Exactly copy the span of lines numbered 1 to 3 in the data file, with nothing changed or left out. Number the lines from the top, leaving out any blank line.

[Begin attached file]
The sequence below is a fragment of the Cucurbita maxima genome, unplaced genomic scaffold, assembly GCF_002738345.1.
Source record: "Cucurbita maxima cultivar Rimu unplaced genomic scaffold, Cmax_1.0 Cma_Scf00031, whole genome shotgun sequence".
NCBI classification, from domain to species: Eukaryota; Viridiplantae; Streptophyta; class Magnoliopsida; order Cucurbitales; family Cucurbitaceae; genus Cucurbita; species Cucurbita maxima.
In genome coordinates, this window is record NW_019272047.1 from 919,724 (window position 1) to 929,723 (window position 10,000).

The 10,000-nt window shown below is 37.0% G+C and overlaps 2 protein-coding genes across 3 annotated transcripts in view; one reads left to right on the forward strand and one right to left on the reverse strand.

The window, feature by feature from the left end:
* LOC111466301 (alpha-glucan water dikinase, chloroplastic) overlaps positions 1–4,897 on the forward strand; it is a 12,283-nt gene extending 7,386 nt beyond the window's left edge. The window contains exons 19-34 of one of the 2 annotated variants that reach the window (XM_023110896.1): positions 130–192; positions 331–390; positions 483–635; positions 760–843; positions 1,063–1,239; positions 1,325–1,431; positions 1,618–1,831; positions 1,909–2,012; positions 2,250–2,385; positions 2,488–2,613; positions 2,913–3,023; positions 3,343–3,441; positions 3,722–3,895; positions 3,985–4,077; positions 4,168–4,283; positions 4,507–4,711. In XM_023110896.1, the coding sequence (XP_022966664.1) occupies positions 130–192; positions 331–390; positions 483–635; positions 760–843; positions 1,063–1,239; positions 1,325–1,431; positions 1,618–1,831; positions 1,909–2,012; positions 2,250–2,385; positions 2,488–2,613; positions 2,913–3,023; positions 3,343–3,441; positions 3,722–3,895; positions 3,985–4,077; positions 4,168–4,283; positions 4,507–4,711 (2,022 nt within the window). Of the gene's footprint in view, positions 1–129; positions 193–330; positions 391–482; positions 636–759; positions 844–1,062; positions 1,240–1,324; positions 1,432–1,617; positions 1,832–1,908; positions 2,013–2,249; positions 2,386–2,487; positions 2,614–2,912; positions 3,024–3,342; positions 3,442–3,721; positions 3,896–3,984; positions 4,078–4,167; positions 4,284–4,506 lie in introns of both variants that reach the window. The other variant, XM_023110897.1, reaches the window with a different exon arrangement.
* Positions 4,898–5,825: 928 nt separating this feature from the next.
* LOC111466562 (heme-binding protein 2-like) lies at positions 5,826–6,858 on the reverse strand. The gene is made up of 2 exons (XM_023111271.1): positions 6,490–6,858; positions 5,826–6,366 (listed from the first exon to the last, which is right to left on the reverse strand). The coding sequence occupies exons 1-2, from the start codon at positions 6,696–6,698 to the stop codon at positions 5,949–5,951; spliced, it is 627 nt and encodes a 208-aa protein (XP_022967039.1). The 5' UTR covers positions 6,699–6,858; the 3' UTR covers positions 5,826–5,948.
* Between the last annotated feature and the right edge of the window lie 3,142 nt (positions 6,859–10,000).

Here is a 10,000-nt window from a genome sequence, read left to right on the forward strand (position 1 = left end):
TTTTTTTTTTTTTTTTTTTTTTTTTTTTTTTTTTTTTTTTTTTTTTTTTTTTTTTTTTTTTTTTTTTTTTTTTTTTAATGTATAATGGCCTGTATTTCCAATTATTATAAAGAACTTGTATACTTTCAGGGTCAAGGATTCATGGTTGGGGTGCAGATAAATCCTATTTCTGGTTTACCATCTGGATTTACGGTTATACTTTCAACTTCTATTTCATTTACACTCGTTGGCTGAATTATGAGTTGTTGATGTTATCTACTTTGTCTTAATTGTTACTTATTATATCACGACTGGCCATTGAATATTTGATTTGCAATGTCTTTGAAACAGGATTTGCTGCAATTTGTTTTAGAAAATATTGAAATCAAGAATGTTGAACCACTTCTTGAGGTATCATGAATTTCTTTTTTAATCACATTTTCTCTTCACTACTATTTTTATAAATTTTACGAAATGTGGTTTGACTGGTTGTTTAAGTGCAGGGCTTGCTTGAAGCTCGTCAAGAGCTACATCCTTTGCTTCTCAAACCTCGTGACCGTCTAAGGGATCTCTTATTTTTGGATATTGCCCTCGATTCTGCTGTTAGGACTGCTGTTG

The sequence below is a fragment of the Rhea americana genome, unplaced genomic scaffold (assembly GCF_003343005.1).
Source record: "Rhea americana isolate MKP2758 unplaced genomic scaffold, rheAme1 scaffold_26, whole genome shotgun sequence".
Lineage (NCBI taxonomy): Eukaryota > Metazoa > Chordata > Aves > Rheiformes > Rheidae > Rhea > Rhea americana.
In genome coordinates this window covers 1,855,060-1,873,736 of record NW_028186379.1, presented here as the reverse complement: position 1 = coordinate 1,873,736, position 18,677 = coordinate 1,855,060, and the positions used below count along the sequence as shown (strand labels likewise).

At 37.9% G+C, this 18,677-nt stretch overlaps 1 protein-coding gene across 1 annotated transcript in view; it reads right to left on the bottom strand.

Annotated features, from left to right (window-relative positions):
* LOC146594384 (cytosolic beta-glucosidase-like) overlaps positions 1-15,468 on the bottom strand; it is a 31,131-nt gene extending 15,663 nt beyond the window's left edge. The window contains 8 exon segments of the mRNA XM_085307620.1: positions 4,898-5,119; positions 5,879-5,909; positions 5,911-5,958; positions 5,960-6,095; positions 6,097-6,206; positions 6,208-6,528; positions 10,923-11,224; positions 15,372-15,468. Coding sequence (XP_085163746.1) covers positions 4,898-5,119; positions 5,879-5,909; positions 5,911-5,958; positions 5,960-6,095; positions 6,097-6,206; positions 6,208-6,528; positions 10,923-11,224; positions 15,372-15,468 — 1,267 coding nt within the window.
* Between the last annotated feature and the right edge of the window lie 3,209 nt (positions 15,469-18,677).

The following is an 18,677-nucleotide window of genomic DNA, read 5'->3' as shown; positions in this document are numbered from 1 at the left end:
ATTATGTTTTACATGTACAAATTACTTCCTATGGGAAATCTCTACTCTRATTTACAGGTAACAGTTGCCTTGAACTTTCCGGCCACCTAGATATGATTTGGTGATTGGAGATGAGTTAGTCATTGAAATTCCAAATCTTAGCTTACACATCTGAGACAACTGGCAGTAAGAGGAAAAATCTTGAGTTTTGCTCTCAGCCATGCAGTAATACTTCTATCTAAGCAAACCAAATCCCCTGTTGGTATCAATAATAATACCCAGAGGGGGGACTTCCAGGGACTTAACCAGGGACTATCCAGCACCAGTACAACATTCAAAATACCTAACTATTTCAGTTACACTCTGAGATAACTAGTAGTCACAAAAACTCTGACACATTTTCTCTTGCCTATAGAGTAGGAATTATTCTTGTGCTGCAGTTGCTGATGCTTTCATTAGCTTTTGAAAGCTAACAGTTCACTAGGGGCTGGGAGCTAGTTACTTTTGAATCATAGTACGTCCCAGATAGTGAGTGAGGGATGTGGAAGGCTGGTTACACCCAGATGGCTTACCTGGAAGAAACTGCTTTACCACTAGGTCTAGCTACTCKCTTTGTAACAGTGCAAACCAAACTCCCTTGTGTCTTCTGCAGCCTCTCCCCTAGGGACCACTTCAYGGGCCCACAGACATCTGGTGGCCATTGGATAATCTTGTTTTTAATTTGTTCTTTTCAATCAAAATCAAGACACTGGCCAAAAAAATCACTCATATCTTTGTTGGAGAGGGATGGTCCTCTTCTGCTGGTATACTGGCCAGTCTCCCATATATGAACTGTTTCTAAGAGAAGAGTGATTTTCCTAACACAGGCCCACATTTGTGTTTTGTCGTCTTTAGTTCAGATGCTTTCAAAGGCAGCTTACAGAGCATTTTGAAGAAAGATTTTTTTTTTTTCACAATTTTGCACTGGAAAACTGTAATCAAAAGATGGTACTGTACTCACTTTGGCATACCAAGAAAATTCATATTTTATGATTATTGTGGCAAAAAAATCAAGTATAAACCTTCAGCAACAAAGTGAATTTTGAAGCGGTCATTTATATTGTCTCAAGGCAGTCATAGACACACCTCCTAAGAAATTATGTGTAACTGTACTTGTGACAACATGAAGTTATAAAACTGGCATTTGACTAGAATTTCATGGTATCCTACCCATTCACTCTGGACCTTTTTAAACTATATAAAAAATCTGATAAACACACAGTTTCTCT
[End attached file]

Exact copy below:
The sequence below is a fragment of the Cucurbita maxima genome, unplaced genomic scaffold, assembly GCF_002738345.1.
Source record: "Cucurbita maxima cultivar Rimu unplaced genomic scaffold, Cmax_1.0 Cma_Scf00031, whole genome shotgun sequence".
NCBI classification, from domain to species: Eukaryota; Viridiplantae; Streptophyta; class Magnoliopsida; order Cucurbitales; family Cucurbitaceae; genus Cucurbita; species Cucurbita maxima.